“Je Suis Charlie” Too

“Je Suis Charlie” Too
Hardy Brown Sr.

Hardy Brown Sr.

“Je Suis Charlie” or “I am Charlie” has garnered attention around the world after the massacre of seventeen people in Paris, France. Eleven of those were editors, cartoonists, and staff of weekly newspaper Charlie Hebdo. This past week some 40 leaders from various nations and millions of french citizens walked hand in hand in solidarity for freedom of expression and the right of a weekly newspaper to print information that some considered offensive toward their religion.

I want to bring attention to all of the weekly publications around the world that can and do make a difference in the lives of those they serve, so keep on printing and publishing your thoughts for this complicated world of ours. It was not the BBC, NBC, CBS ABC, CNN, MSNBC, FOX, NEW York Times, LA Times or the many other worldwide daily news media outlets that brought international attention to this simple right of freedom of expression.

It is sad that some people’s beliefs are so warped that they can only resort to violence as a means of expression instead of using words to get their point of view understood. I must admit I did not truly understand the importance of the ‘Freedom of the Press’ or the right to assemble to correct things in our society until I took ownership of The Black Voice Newspaper and we began telling the story from our perspective.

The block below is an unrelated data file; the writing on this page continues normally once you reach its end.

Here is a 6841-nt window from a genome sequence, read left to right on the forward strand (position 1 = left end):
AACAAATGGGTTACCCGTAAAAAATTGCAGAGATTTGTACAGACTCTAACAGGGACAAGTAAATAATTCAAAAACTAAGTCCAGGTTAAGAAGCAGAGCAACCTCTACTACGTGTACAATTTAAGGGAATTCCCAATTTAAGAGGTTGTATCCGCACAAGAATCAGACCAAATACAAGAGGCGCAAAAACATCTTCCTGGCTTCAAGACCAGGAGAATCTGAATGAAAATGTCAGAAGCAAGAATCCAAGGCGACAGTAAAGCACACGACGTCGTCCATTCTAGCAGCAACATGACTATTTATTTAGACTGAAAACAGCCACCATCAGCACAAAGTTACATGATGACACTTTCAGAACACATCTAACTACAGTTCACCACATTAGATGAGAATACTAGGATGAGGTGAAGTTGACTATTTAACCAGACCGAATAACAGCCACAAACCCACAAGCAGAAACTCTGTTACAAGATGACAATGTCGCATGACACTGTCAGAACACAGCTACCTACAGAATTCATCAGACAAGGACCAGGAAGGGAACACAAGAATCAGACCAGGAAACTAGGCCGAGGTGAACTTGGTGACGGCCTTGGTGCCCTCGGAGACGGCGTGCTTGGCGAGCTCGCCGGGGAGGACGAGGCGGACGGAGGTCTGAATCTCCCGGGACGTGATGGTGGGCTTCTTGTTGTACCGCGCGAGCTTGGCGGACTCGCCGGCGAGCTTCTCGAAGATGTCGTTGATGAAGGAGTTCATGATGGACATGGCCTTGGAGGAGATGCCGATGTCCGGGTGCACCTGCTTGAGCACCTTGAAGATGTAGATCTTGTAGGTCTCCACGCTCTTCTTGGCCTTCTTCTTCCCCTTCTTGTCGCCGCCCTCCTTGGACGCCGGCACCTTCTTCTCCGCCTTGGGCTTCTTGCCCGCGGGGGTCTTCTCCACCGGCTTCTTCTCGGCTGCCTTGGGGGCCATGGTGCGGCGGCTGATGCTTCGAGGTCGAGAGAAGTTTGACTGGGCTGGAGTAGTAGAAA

The staff and publisher of Charlie Hebdo were expressing their thoughts and ideas in a society where people of any belief could express themselves and it’s too bad that those who died could not witness the millions who marched to say you did not die in vain. I am glad to have witnessed this historic demonstration in Paris by so many nations on behalf of this weekly newspaper.

Print“I am Charlie” could be the mantra of the many community weekly papers in America who challenge the wrongs in our society and are sometimes shunned by those in authority. In the early days of the Black Press some publishers were burned out and Ida B. Wells had to leave the south or be hung by people who hated her for writing editorials about Blacks being lynched.

As a former publisher of the Black Voice News during the days after the Tyisha Miller shooting, my wife and I were told to stop printing about the shooting if we wanted to be protected by the police. They told her, “we,” (meaning the police), “protect our friends.” This conversation with the police came about when we reported that KKK materials had been left at our newsstands as well as on our vehicle. The KKK placed leaflets on our newsstands in certain sections of the city and county of Riverside. Feeling as though the local police would not do anything, we reported the incidents to the FBI. Shortly after that, the city confiscated our stands, so our distribution would not be accessible to the general public. Our readers had to pick-up their copies in churches, barbershops, beauty salons, local restaurants, or in the mail. Thanks to then Mayor Ron Loveridge and a federal court judge, we got our newsstands put back on the streets.

So I join the many millions of people who are standing up for freedom of expression and the press regardless of race or religion. We must eradicate this menace of extremism of killing each other over words.

I am Charlie.

About The Author

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